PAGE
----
-ology, -logy, -ologist, -logist

(Greek: a suffix meaning: to talk, to speak; a branch of knowledge; any science or academic field that ends in -ology which is a variant of -logy; a person who speaks in a certain manner; someone who deals with certain topics or subjects)

The word -ology is a back-formation from the names of certain disciplines. The -logy element basically means "the study of ____". Such words are formed from Greek or Latin roots with the terminal -logy derived from the Greek suffix -λογια (-logia), speaking, from λεγειν (legein), "to speak".

The suffix -ology is considered to be misleading sometimes as when the "o" is actually part of the word stem that receives the -logy ending; such as, bio + logy.

Through the years -ology and -logy have come to mean, "study of" or "science of" and either of these suffixes often utilize the form of -ologist, "one who (whatever the preceding element refers to)".

The examples shown in this unit represent just a small fraction of the many words that exist in various dictionaries.

normal histology (s) (noun), normal histologies (pl)
The study of body tissues and cells using microscopic techniques: As an undergraduate science student, Karin enjoyed her classes in normal histology and decided to pursue a medical degree.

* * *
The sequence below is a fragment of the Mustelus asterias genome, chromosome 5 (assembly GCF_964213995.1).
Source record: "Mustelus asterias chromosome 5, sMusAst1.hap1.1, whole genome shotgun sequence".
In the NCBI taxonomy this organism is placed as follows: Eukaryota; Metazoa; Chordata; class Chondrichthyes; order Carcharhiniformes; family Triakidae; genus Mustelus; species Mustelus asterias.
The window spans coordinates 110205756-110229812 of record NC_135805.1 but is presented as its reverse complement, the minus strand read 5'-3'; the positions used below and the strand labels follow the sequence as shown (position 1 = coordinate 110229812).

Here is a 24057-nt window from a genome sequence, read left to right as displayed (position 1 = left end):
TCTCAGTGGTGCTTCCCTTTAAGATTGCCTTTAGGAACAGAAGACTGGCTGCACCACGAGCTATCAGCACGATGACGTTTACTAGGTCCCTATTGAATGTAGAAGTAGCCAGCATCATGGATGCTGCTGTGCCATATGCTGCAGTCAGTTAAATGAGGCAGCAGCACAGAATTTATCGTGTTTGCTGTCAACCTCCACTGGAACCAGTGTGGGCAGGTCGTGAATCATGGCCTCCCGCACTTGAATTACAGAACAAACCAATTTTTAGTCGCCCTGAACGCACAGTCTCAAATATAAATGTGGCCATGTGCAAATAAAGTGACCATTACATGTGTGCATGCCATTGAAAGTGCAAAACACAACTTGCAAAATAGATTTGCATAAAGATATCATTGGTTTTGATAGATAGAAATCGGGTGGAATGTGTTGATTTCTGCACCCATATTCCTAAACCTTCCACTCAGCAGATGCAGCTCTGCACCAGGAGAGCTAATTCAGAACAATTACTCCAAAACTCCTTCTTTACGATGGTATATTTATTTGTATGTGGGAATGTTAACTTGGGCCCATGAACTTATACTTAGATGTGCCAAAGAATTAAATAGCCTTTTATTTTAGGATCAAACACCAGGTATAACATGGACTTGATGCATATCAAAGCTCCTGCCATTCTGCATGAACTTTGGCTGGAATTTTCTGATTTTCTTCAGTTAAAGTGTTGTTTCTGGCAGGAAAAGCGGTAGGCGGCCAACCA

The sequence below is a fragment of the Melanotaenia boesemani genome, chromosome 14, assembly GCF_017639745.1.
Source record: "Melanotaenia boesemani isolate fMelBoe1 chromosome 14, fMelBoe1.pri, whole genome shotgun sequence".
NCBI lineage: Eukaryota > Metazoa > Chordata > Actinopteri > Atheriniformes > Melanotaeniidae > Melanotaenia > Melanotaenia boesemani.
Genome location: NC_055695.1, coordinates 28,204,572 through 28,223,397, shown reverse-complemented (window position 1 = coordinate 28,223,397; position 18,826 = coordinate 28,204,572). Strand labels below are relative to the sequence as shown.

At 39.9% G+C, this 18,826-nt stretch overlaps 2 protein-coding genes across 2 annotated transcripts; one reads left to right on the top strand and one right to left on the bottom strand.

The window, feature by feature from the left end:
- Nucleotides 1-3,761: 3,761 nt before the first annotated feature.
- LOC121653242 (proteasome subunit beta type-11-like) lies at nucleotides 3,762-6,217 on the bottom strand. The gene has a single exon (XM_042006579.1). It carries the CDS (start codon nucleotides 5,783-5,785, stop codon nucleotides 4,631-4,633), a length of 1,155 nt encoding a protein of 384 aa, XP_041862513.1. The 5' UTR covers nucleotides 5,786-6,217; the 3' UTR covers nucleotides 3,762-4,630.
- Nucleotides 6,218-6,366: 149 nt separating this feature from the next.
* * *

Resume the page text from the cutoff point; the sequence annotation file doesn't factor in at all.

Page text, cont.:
The evolution of electronic microscopes enabled scientists of normal histology to better understand and compare healthy tissues and diseased tissues.

noseconology
The study of hospital administration.
nosetiology
The study of what causes diseases.
nosologist
A specialist in the classification of diseases.
nosology
1. The science of the classification of diseases.
2. The study of diseases and, in particular, their classification, grouping, ordering, and relationship to one another; it includes the formulation of principles for differentiating one disease from another.
3. The classification of ill people into groups, whatever the criteria for the classification, and agreement as to the boundaries of the group.

Pointing to a page about human diseases or nosology. When diseases started to become plagues is explained at this nosology page.

nostologist
One who studies senility; a gerontologist.
nostology, nostologic
1. The study of the senile stages of an organism or race of organisms.
2. The study of senility, gerontology, and geriatrics.